Even if you weren’t aware of the old Donald Trump, though, it should be apparent by now that expecting Donald Trump to change for anything other than a short period of time is expecting the impossible. From the moment he entered the race until now, there have been various points where people who comment on politics for a living say that Trump would surely pivot away from the outrage and toward a saner approach. It happened after the Megyn Kelly incident when he offended women around the country, after he called Mexican immigrants rapists and criminals, after he attacked a Federal Judge who was born in Indiana as being ‘Mexican’ because of his adverse rulings in the Trump University fraud case, after he mocked a disabled New York Times reporter who disputed his claims about seeing Muslims celebrating the collapse of the Twin Towers on September 11th, after he attacked a Gold Star mother and father who spoke out against him at the Democratic National Convention, and at all the other times over the past two years or more when he has done or said something outrageous. Sometimes, we would see Trump pulling back and behaving more like a normal candidate and politician, but it never lasts for long. Inevitably, he returns to his old form and returns to his habit of using Twitter to make outrageous claims that end up eating up countless news cycles. The most recent example of that, of course, are the claims he made two weeks ago about President Obama allegedly ordering the wiretapping of the Trump campaign’s phones at Trump Tower, none of which his Administration has been able to supply anything approaching evidence to support.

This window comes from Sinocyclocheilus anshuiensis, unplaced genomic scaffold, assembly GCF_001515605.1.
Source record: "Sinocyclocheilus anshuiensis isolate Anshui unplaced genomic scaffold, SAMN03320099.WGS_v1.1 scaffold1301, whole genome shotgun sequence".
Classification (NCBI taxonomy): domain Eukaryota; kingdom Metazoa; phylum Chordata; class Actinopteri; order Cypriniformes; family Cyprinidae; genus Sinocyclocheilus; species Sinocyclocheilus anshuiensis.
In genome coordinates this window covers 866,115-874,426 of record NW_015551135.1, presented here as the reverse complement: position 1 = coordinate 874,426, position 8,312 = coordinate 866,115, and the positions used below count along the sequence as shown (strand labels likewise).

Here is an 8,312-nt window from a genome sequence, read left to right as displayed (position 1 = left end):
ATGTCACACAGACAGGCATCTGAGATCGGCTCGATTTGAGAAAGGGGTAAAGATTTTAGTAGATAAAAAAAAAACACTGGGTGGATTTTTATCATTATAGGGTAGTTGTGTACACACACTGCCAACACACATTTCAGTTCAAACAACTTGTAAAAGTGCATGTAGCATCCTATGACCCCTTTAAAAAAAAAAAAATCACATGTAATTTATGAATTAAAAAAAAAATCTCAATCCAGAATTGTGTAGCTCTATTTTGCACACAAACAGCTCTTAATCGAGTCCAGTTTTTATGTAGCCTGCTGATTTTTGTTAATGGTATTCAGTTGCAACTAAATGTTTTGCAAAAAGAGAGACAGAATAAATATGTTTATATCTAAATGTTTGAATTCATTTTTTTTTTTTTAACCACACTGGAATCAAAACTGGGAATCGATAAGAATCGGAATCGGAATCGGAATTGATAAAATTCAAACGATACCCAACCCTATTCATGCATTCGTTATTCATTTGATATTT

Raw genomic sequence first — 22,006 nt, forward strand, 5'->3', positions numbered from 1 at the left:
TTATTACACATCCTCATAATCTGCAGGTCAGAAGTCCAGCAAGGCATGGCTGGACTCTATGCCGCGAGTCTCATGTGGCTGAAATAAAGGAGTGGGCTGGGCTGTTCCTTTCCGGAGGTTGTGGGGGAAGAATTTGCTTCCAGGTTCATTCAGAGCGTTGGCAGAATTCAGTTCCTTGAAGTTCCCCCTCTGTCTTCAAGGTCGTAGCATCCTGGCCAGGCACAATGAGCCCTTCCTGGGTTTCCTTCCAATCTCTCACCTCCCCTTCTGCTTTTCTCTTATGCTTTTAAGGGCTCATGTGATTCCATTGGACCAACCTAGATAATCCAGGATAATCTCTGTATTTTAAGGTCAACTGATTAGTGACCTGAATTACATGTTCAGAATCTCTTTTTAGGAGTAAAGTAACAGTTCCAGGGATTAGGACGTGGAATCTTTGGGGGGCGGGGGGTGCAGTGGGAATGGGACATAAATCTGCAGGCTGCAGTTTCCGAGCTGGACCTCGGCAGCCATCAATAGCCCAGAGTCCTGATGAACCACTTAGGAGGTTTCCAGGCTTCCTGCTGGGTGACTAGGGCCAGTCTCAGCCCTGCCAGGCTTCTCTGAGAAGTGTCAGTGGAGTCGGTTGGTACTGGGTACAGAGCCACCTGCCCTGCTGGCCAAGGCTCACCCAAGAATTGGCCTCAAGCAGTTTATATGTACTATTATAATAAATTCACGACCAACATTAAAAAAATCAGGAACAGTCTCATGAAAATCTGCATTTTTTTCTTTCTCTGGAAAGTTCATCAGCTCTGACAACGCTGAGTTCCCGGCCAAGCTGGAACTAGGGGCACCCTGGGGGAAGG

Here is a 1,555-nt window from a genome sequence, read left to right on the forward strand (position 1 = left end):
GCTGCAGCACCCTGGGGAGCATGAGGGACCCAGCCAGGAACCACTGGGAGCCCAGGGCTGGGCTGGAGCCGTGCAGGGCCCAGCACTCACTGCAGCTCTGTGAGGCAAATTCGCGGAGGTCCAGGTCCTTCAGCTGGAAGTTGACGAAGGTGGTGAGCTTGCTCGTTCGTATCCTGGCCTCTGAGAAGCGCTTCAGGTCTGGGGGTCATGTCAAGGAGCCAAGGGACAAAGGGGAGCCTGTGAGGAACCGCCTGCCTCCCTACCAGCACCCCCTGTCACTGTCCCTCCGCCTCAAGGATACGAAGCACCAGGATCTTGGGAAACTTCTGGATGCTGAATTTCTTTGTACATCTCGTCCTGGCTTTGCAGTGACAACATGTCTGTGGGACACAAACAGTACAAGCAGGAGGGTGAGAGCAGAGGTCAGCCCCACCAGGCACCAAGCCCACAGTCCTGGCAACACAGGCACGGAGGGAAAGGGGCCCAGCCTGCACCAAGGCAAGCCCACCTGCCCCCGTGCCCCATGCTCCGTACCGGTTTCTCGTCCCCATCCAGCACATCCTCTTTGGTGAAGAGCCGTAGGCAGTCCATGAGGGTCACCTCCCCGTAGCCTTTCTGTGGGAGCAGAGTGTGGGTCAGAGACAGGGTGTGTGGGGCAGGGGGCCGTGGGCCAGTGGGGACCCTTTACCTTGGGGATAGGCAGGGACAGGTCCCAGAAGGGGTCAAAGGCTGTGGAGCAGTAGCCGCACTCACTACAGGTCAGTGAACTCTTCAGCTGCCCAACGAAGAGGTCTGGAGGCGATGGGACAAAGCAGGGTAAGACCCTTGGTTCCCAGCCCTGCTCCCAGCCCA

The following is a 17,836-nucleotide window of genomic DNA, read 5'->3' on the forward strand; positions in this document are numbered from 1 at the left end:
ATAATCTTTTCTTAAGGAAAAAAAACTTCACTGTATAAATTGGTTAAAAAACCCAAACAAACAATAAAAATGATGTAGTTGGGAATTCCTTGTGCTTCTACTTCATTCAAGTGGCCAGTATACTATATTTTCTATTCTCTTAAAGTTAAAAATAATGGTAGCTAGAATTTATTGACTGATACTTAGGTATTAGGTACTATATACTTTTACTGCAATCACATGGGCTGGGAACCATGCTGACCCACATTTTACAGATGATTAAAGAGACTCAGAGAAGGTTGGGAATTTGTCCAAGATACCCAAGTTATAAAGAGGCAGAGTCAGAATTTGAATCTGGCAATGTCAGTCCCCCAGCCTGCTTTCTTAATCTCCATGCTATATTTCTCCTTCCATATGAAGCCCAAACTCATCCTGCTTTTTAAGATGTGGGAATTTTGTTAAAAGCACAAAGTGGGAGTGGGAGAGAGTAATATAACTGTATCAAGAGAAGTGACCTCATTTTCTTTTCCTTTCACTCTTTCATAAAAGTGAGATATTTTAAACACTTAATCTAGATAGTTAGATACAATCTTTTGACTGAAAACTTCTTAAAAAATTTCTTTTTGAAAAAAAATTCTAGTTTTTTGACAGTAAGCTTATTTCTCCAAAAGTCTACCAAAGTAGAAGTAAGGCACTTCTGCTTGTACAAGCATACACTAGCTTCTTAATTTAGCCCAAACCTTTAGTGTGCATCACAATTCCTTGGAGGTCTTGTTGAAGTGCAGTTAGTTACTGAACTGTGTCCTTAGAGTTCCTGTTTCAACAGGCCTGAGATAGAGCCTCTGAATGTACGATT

This is the way Donald Trump is, and it’s the way he’s going to be for the entirety of his Presidency. Obviously, that doesn’t bode well for the country, but the American people who voted for him knew what they were getting when they voted for him so they can hardly complain now that they have it. The only problem is that the rest of us, and the world beyond American voters, are going to be joined with them in paying the price for putting a man like this in the White House. As I put it on Inauguration Day, I believe that ultimately we’ll survive Donald Trump just as we’ve survived everything else. It’s going to be a bumpy ride, though, and it’s not likely to be an easy journey.